Shrimps [Seeigelcreme: Chicoree: Madras Curry] was a stunning dish. Small shrimps deep-fried in their integrality sat atop a sea urchin cream, a few raw sea urchins and some shrimps. Tableside, a curry oil was added. The slight spiciness from the curry went beautifully with the strong sea urchin and the slightly less powerful shrimps, but the real star were, besides those urchins, the deep-fried shrimp carcasses. Their texture is just a pure crunchy pleasure. The idea of using the carcass as well, instead of only using a little part of the shrimps, is great, and so rarely seen in high-end restaurants. This dish was stunning.
Gänseleber [ Popcornschaum: gestockter Poulardensaft]. Not that pairing corn and foie gras is very new as an idea (after all the beasts get fed corn only), but the dish here, really was bizarre. A popcorn foam of a surreal texture came with a little praline of popcorn, a piece of pan-fried foie gras and a chicken stock. On top of the foie sat a few marinated pieces of some kind of root vegetable. The foam on its own wasn’t that stunning at first, however, if eaten with the liver, it was brilliant. The liver itself being of a most perfect texture. This was even better than the hot foie gras at the Greenhouse, as it had a very homogenous, supple but firm texture, which is what a perfect pan-fried foie gras should have. I suppose a method, similar to that Heston Blumenthal describes in his book is used here to cook it, as this produces some stunning results (it’s relatively complicated, but the most effective way of cooking this very fragile product). Outstanding.
If 24 courses are not enough, you need a little more. As one of us had eaten one of Wissler’s signature creations before already, we asked if we could have a little extra. Here finally came the mottled mascarpone raviolo with black truffles, old balsamic and white tomato foam (white due to clarification of the tomato juice, not the fruit’s colour) . A true masterpiece of comfortable flavours, which were outright perfectly balanced and beautifully brought together. Unreal, although a slightly older balsamico would even have been better for this, as this relatively young one, was a little too acidic. Outstanding.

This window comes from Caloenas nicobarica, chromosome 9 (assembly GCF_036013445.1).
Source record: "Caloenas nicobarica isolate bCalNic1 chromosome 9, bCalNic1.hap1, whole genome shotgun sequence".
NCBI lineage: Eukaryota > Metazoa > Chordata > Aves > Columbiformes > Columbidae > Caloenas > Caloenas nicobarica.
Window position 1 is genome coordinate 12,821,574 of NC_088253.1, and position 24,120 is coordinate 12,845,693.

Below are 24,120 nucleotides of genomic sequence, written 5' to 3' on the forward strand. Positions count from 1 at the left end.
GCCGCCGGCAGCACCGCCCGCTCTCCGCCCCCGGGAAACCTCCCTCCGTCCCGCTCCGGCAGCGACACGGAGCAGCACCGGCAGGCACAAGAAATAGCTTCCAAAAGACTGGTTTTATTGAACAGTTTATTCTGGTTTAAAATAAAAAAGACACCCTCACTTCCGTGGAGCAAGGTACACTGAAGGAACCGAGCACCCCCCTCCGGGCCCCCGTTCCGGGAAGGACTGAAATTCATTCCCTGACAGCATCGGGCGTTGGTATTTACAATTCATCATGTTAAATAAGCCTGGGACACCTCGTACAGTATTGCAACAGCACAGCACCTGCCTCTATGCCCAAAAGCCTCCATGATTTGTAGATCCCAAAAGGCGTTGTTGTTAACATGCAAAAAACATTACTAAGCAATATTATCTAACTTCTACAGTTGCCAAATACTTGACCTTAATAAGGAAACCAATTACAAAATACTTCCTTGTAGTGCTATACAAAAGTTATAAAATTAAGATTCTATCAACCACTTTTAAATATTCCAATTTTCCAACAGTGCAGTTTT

At this point of the meal the Carillon was desperately empty, so I had a glass of Sancerre to go with the few fishy dishes.
Süsswasser [Donaulachs: Rote Beete: Maronen Cous Cous]. A piece of Waller, or a kind of salmon from the Danube was served with chestnut cous cous, salmon caviar, Chioggia beetroot and a broth. This was perfectly fine in every sense of the word, but it didn’t really amaze me. The interesting thing about this was the pretty well cooked salmon (nearly well-done), which was unusual for such a “modern” restaurant. It did not disturb much, but the flavour was a little muted due to this degree of cooking. Very good.
Salzwasser [ Schwertmuschel: Meerrettich-Apfeljus] was much more successful again. A few razor clams, scallops and oysters came raw, sandwiched between some leaves, topped with an oyster air and sprinkled with apple/horseradish jus. A very light, very direct, and very clean dish, which I absolutely loved. The others however found it a little less exciting. Apart from the slightly iodine flavours, the perfectly balanced acidity was remarkable in this dish. This was great, natural/modern cooking. Fantastic.
Austern und Muscheln
Aal [Himbeerstreusel: Rosenkohlpüree] was one of those combinations, which just make you feel a little dubious. Wissler is a master of bringing together things, which you wouldn’t imagine to work at all. The lackered eel was given a little peps from the raspberries, and the Brussels sprouts puree gave it a little earthy character. Excellent.
Kalbsbries [Misocreme: Schwarzwurzeln]. A piece of roasted sweetbreads, with a Miso espuma, beef broth jelly and salsify made for a stunning little course. A glorious piece of sweetbread, paired beautifully with the foamy Miso mousse, and the fork with the jelly and salsify opened up the palate for the slightly more intensive, richer plates to come. Excellent.
Landei [Jabugo Bellota Schinkensaft: Nussbutter: Albatrüffel]. Another classic of Wissler, and yet one more truly memorable dish, was served at this moment. A poached egg yolk was layered between some parsley or spinach puree, Iberico ham jelly, brown butter foam and white truffles. The whole thing just was like diving into pleasure. When one took a bit of everything, one had an absolutely stunning taste explosion in the mouth. I don’t know how I can qualify this some other way, but this really was amazing. The combination of such delicious elements alone is enough to make one salivate in advance, and when it is done in such a convincing way, one can’t help saying: DIVINE. One of the best dishes of 2009.
For the meat, we drank a very enjoyable bottle of Chateauneuf du Pape (details above).